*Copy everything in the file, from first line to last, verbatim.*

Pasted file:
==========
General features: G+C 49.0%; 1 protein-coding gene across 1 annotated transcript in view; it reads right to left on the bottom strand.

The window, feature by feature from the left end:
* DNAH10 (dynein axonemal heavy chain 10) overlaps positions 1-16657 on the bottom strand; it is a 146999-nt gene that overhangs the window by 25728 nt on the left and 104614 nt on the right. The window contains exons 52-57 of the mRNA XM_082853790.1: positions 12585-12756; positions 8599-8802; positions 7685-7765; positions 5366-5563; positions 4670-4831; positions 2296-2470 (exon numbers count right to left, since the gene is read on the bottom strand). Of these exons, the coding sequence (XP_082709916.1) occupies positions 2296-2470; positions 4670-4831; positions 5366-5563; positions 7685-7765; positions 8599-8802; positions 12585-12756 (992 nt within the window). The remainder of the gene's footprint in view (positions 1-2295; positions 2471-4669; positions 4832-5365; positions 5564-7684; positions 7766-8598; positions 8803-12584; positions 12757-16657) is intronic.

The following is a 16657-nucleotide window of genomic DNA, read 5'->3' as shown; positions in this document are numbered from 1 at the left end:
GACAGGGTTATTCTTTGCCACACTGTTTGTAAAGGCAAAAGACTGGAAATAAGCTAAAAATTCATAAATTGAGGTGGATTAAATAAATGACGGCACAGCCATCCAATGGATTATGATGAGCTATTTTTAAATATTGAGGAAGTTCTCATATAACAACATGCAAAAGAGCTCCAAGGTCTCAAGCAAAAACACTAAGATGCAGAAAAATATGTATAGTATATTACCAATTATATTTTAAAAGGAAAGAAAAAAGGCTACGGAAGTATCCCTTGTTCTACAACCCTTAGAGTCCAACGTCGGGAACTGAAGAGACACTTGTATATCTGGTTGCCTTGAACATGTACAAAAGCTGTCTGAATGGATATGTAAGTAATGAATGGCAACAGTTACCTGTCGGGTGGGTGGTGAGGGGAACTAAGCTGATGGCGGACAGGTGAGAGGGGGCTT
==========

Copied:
General features: G+C 49.0%; 1 protein-coding gene across 1 annotated transcript in view; it reads right to left on the bottom strand.

The window, feature by feature from the left end:
* DNAH10 (dynein axonemal heavy chain 10) overlaps positions 1-16657 on the bottom strand; it is a 146999-nt gene that overhangs the window by 25728 nt on the left and 104614 nt on the right. The window contains exons 52-57 of the mRNA XM_082853790.1: positions 12585-12756; positions 8599-8802; positions 7685-7765; positions 5366-5563; positions 4670-4831; positions 2296-2470 (exon numbers count right to left, since the gene is read on the bottom strand). Of these exons, the coding sequence (XP_082709916.1) occupies positions 2296-2470; positions 4670-4831; positions 5366-5563; positions 7685-7765; positions 8599-8802; positions 12585-12756 (992 nt within the window). The remainder of the gene's footprint in view (positions 1-2295; positions 2471-4669; positions 4832-5365; positions 5564-7684; positions 7766-8598; positions 8803-12584; positions 12757-16657) is intronic.

The following is a 16657-nucleotide window of genomic DNA, read 5'->3' as shown; positions in this document are numbered from 1 at the left end:
GACAGGGTTATTCTTTGCCACACTGTTTGTAAAGGCAAAAGACTGGAAATAAGCTAAAAATTCATAAATTGAGGTGGATTAAATAAATGACGGCACAGCCATCCAATGGATTATGATGAGCTATTTTTAAATATTGAGGAAGTTCTCATATAACAACATGCAAAAGAGCTCCAAGGTCTCAAGCAAAAACACTAAGATGCAGAAAAATATGTATAGTATATTACCAATTATATTTTAAAAGGAAAGAAAAAAGGCTACGGAAGTATCCCTTGTTCTACAACCCTTAGAGTCCAACGTCGGGAACTGAAGAGACACTTGTATATCTGGTTGCCTTGAACATGTACAAAAGCTGTCTGAATGGATATGTAAGTAATGAATGGCAACAGTTACCTGTCGGGTGGGTGGTGAGGGGAACTAAGCTGATGGCGGACAGGTGAGAGGGGGCTT